‘‘He had a conflict in his life, an impossible love, so he went crazy and began to write the most heart-rending, gut-wrenching songs and that’s when he began to get famous,’’ continues Gustavo Gordey, one of Loco’s owners. ‘‘We were looking for a name and suddenly, this woman who loves flamenco appeared and said she’d seen this story on the Internet. We went up to look and said, ‘That’s it,’ because it’s a nice, catchy name and a cool one since there’s a story behind it, a ‘because.’ ’’ It’s a different concept and scale of live music- the comfortably laid-out space on C/Erudito Orellana near the Juan Llorens zone has good sound, a roughly 300-500 person capacity and functions as a regular pub when the concert is over or on nights when no live music or theatre is scheduled.
Since opening, El Loco has brought big flamenco world names like Raimundo Amador, Dunquende, El Nino Josele, Maite Martin and Martires del Compas to Valencia. The booking policy they pursued with flamenco artists was never %100 purist-Amador and Martires should tell you that- so it was a natural step for the venue to expand into jazz fusion (Scott Henderson, Steve Smith) and world music (Cheikh Lo, Trilok Gurtu). Trumpeter/conga player Jerry Gonzalez is a regular visitor, whether leading his own Fort Apache Latin jazz group or flamenco fusing with Diego El Cigala.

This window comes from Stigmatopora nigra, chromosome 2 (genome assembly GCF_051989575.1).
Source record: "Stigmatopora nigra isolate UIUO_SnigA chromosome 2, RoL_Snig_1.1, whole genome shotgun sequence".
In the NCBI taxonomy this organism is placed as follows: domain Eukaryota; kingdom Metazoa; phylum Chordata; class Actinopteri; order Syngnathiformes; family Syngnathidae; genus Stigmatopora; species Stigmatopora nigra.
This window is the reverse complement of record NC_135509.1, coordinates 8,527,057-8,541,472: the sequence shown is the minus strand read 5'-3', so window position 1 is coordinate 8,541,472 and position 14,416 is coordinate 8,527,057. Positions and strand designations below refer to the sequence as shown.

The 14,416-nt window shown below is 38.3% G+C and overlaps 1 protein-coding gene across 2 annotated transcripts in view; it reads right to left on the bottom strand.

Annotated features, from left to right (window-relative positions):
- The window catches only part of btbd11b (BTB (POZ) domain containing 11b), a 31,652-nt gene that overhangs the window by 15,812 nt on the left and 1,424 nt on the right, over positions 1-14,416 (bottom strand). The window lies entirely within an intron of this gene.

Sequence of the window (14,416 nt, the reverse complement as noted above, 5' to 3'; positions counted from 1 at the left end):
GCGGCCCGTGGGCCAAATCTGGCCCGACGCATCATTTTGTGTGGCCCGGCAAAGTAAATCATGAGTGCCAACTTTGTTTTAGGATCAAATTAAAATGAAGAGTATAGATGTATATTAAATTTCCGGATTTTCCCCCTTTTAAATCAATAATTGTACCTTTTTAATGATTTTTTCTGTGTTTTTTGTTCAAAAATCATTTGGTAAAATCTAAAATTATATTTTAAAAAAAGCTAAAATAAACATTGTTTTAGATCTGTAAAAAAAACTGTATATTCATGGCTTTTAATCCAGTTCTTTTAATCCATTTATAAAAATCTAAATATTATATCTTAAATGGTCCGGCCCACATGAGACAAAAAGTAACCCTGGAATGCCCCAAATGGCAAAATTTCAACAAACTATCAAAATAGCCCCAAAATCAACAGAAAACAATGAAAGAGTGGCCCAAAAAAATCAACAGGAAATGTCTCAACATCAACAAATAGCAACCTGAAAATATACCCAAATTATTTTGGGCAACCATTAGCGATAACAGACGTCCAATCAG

‘‘You have to start changing habits and first you have to offer something to create the habits,’’ says Jose Vallejo of El Mussol, the company handling Loco’s press and promotion since last December’s festival featuring Amador and the Sedajazz Big Band. ‘‘Which came first, that there weren’t any halls that brought in these artists or that there were a lot of discos that brought in the ruta of bacalao and made that a tradition among the youth?’’
Blanco Añó, who started the weekly Arachí series in Ruzafa but moved into the Tuesday night slot at Radio City two years ago, is pretty yin-yang when it comes to music. He’s drawn to the roots with flamenco but his other abiding passion is the electronic music he not only produces but projects forward as director of the annual Observatori festival at MUVIM.
But flip it and reverse it again-he doesn’t like to mix the two sounds and has serious reservations about the new flamenco- chill school that would seem a natural avenue for him. Not that all the artists Arachí presents are traditional, far from it.